On Tuesday, we wrapped up this year’s AHA Annual Membership Meeting in Washington, D.C. The highlights: A brand new venue … more than 1,200 attendees … and a great speaker line-up that included everyone from the Speaker of the House to the Senate Majority Leader, to the Chairman of the House Ways and Means Committee, to the Deputy Health and Human Services Secretary, to the head of the Center for Medicare and Medicaid Innovation, to historian Jon Meacham and General Colin Powell...not to mention key players in the media such as Chuck Todd, Judy Woodruff, Katty Kay and Robert Costa. And, we had Mike Allen of Axios host a great panel discussion involving two key members of Congress with very special insights: Michael Burgess from Texas, the ranking Republican on the House Energy and Commerce’s Health Subcommittee – who is also a physician – and Rep. Donna Shalala, D-Fla., the past president of the Universities of Wisconsin and Miami, and the longest serving HHS Secretary in history, who led the department under President Clinton.
We heard about the political lay of the land from leading policymakers and journalists … we dove into the emerging trends in our field and how we can shape the future … we honored leaders in health care delivery … and we celebrated AHA Board Chair Brian Gragnolati and the Board of Trustees for their leadership.
One of the most important takeaways from this year’s meeting: We have solid support on Capitol Hill and in the administration for policies to help hospitals and health systems care for patients. And they all want to hear from us because of what we do … what we represent … and the fact that our members are the experts when it comes to health care and serve as valuable resources to policymakers and their staffs.
Whether it was the issue of behavioral health, opioid addiction, or access to care – just to name a few – members of Congress and the administration showed they understand that public policy has a real impact on people and the health of the country … and that hospitals and health systems are vital to advancing health in America.
We were pleased to hear House Speaker Nancy Pelosi say she supports strengthening the Affordable Care Act (the ACA) to improve access … and “taki[ng] action to ease the upcoming Medicaid disproportionate share hospital cuts … to ensure hospitals have the resources they need to care for the most vulnerable.”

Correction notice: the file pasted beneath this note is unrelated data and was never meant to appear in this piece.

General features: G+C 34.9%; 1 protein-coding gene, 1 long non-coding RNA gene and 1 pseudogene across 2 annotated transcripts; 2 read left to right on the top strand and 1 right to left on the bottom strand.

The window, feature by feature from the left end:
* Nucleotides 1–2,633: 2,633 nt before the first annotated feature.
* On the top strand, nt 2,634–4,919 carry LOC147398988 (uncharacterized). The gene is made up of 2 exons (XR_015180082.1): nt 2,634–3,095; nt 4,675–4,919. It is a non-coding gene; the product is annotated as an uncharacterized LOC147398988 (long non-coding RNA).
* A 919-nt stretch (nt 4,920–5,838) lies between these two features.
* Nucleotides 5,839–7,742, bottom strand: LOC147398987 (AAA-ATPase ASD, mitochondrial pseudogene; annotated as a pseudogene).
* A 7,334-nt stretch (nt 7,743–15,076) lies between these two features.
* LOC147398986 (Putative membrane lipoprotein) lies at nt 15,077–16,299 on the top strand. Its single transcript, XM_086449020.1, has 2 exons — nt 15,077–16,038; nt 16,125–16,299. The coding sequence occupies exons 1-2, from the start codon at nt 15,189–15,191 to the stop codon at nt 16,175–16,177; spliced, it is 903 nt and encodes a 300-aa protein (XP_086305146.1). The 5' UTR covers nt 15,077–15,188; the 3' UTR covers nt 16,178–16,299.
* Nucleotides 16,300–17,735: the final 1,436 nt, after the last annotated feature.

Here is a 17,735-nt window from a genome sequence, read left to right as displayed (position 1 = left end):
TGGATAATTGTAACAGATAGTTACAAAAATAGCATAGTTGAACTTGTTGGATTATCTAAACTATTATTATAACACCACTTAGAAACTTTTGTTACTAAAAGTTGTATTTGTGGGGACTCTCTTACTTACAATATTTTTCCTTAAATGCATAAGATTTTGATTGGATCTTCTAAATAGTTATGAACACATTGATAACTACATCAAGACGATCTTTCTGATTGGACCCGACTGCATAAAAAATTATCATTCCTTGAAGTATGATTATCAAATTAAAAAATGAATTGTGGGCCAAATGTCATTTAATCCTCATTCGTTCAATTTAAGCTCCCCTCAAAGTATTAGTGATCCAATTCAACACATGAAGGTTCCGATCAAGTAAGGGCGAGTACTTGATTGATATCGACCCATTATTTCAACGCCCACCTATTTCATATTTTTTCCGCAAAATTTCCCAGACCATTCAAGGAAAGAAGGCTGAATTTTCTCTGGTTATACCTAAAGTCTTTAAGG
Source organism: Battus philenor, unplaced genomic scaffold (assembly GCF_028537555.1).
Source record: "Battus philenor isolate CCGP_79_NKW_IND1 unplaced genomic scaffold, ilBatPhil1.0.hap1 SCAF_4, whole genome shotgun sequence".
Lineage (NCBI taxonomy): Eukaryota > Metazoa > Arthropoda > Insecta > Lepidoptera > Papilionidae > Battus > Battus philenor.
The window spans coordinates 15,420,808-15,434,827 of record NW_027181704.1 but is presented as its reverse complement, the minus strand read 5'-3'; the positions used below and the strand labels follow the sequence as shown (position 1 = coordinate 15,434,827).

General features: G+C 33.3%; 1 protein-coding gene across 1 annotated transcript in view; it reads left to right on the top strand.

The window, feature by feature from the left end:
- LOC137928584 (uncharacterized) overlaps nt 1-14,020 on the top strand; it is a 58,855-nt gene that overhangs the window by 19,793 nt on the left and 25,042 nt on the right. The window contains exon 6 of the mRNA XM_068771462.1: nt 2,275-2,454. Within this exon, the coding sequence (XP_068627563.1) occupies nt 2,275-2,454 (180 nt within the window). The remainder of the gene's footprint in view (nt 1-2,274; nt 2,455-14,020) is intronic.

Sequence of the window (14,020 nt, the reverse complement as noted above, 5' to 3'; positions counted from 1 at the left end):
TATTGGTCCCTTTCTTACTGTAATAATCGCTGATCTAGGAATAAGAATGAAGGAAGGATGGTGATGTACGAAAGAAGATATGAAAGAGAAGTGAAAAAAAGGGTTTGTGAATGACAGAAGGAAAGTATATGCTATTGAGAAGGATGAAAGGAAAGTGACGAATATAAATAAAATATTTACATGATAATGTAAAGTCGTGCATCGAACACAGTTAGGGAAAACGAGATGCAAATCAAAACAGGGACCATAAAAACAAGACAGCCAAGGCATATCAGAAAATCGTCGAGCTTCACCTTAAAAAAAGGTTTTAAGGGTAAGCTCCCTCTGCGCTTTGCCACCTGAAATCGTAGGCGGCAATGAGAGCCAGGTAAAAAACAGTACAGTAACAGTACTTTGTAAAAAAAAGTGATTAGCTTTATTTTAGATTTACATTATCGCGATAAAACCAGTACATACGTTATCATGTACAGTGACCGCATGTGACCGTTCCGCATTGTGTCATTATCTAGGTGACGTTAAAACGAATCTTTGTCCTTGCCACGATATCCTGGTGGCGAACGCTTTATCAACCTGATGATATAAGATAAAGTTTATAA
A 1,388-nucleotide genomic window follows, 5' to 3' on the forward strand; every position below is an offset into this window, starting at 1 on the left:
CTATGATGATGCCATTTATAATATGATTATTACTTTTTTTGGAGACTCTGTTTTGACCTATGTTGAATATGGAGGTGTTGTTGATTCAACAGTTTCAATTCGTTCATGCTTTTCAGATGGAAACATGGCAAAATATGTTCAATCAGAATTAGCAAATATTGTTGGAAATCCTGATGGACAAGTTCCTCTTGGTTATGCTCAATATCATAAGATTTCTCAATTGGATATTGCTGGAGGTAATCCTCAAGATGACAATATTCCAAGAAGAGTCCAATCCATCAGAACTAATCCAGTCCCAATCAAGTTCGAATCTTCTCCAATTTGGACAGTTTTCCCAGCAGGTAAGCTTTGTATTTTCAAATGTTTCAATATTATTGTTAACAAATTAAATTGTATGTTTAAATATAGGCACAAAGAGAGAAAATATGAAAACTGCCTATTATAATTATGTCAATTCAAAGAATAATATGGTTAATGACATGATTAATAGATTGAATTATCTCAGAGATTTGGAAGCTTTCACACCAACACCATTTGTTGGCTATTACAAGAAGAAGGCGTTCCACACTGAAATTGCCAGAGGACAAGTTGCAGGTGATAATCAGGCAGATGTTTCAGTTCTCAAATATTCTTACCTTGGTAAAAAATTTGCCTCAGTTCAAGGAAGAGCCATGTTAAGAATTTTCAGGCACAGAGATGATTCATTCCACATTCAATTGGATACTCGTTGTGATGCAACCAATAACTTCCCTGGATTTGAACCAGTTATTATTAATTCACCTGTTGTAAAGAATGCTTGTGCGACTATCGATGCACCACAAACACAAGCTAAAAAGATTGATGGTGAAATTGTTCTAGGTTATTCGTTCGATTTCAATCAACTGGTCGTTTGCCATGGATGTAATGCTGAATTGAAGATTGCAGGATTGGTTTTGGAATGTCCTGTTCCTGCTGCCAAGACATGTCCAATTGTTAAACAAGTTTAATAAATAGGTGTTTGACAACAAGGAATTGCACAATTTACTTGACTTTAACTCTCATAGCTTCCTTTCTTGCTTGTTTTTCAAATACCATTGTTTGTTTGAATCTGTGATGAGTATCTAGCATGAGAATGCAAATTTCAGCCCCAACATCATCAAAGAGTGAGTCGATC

We were glad to hear Senate Majority Leader Mitch McConnell point out that “Medicare for All” isn’t all that it promises to be … and that the funding Congress passed last fall to address the opioid epidemic was just “a down payment.”
And we were excited to debut our new framework for improving health care in America: a pathway to Better Care for America (a BCA, if you will) that will improve access to care and ensure hospitals and health systems are always there for our patients.
Our Better Care for America framework is a better way to build and improve upon the existing public-private coverage framework that is already helping people access the care they need:
A better way would be continuing to expand Medicaid in non-expansion states – including providing 100 percent of the federal matching rate for the first three years for those additional states that expand coverage.
A better way would be stabilizing the insurance exchanges by restoring cost-sharing subsidies for low-income consumers … and implementing well-designed reinsurance mechanisms.
A better way would be increasing subsidies to more lower-income people wanting to purchase private coverage on the exchanges.
A better way would be providing adequate funding for efforts to help consumers enroll in health plans.
"Medicare for All" sounds like a good idea ... but we have a better way to meet today’s challenges, create a healthier tomorrow – and advance health in America.
Another key takeaway: Policymakers appreciate that, no matter what, our doors are always open to the people who depend on us – our patients. Seeing is believing, so here’s a great video showing just how important hospitals are to our communities.
This was a great annual meeting and I encourage you to check out the highlights here.
Thank you to all who joined us in Washington this week. And to those who couldn’t make it – we hope to see you next year!